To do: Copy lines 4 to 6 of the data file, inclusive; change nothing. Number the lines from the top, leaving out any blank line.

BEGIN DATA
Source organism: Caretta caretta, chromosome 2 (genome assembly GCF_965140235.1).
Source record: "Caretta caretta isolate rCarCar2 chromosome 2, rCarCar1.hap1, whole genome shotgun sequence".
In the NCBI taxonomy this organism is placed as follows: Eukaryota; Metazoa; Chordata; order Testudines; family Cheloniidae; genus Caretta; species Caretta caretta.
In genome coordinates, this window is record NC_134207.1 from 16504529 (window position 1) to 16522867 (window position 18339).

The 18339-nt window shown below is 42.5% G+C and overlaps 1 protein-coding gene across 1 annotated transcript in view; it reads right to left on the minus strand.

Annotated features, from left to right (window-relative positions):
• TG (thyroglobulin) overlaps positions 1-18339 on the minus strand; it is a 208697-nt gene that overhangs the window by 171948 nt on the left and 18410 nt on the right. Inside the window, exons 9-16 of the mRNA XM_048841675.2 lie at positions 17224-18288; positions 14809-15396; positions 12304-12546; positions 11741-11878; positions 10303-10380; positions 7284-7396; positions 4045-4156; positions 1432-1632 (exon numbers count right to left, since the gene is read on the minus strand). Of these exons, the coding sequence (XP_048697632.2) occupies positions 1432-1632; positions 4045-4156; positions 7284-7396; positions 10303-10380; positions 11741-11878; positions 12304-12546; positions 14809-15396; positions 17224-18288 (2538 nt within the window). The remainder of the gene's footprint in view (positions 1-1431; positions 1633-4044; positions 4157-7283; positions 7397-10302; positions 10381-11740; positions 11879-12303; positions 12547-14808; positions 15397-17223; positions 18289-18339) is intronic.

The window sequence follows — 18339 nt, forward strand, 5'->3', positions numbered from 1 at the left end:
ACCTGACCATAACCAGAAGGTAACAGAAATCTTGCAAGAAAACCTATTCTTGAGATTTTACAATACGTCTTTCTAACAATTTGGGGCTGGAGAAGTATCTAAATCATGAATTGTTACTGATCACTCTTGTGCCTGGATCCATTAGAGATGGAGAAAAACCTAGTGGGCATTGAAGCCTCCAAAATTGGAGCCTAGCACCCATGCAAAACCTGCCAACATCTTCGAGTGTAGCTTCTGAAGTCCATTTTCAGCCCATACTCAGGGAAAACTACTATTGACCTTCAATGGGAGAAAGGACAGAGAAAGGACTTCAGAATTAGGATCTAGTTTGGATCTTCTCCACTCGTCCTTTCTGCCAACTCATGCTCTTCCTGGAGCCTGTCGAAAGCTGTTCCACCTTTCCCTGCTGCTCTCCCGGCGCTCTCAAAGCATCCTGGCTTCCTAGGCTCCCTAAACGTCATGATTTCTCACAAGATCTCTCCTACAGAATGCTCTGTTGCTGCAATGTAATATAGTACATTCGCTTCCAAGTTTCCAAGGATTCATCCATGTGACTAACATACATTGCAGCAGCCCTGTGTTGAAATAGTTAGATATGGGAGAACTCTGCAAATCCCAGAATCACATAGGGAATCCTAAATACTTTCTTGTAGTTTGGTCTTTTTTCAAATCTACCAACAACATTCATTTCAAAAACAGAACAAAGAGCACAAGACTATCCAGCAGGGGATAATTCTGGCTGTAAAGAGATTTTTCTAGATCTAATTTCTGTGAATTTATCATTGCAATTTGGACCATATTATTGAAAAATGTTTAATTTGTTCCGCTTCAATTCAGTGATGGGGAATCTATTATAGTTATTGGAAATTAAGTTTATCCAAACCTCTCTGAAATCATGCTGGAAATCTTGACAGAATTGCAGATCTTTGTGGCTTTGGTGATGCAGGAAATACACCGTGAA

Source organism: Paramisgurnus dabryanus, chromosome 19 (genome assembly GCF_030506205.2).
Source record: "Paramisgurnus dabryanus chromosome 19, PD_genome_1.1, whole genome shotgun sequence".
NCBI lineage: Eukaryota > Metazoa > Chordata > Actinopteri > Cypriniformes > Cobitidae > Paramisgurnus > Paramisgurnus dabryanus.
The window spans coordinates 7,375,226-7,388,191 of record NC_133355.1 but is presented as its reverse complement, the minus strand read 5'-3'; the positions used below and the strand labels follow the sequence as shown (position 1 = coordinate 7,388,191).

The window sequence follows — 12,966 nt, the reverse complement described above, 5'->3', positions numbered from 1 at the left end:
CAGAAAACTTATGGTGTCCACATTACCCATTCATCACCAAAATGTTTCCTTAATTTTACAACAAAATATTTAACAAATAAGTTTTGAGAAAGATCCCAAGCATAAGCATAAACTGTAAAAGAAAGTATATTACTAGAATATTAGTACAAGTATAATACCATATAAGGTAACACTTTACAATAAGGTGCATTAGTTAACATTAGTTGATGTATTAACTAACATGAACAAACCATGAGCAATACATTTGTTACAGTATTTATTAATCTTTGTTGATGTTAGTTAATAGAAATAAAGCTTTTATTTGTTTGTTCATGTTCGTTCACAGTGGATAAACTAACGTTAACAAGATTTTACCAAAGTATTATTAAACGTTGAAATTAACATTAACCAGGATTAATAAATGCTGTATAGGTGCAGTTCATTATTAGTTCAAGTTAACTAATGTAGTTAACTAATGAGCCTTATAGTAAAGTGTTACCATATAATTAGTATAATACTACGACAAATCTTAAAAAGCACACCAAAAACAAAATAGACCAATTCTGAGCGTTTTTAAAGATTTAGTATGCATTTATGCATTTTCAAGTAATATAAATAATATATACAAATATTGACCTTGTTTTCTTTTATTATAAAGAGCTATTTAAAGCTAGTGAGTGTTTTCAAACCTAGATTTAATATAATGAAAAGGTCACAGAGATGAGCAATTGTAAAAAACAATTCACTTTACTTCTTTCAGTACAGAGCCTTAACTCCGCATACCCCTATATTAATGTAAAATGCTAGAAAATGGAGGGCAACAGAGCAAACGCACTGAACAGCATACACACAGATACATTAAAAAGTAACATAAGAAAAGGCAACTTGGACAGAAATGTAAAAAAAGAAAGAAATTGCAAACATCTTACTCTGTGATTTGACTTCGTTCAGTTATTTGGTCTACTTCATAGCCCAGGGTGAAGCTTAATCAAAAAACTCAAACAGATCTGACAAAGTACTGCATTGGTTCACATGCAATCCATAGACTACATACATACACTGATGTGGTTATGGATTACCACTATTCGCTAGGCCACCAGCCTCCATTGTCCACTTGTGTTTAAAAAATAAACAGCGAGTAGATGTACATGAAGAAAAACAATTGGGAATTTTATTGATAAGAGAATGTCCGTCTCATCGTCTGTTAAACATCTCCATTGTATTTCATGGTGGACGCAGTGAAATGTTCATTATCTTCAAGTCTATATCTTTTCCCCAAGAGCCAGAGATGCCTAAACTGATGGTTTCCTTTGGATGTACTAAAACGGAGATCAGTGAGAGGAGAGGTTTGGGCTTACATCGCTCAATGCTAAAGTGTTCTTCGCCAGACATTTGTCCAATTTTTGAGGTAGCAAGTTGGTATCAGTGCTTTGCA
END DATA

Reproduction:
In genome coordinates, this window is record NC_134207.1 from 16504529 (window position 1) to 16522867 (window position 18339).

The 18339-nt window shown below is 42.5% G+C and overlaps 1 protein-coding gene across 1 annotated transcript in view; it reads right to left on the minus strand.

Annotated features, from left to right (window-relative positions):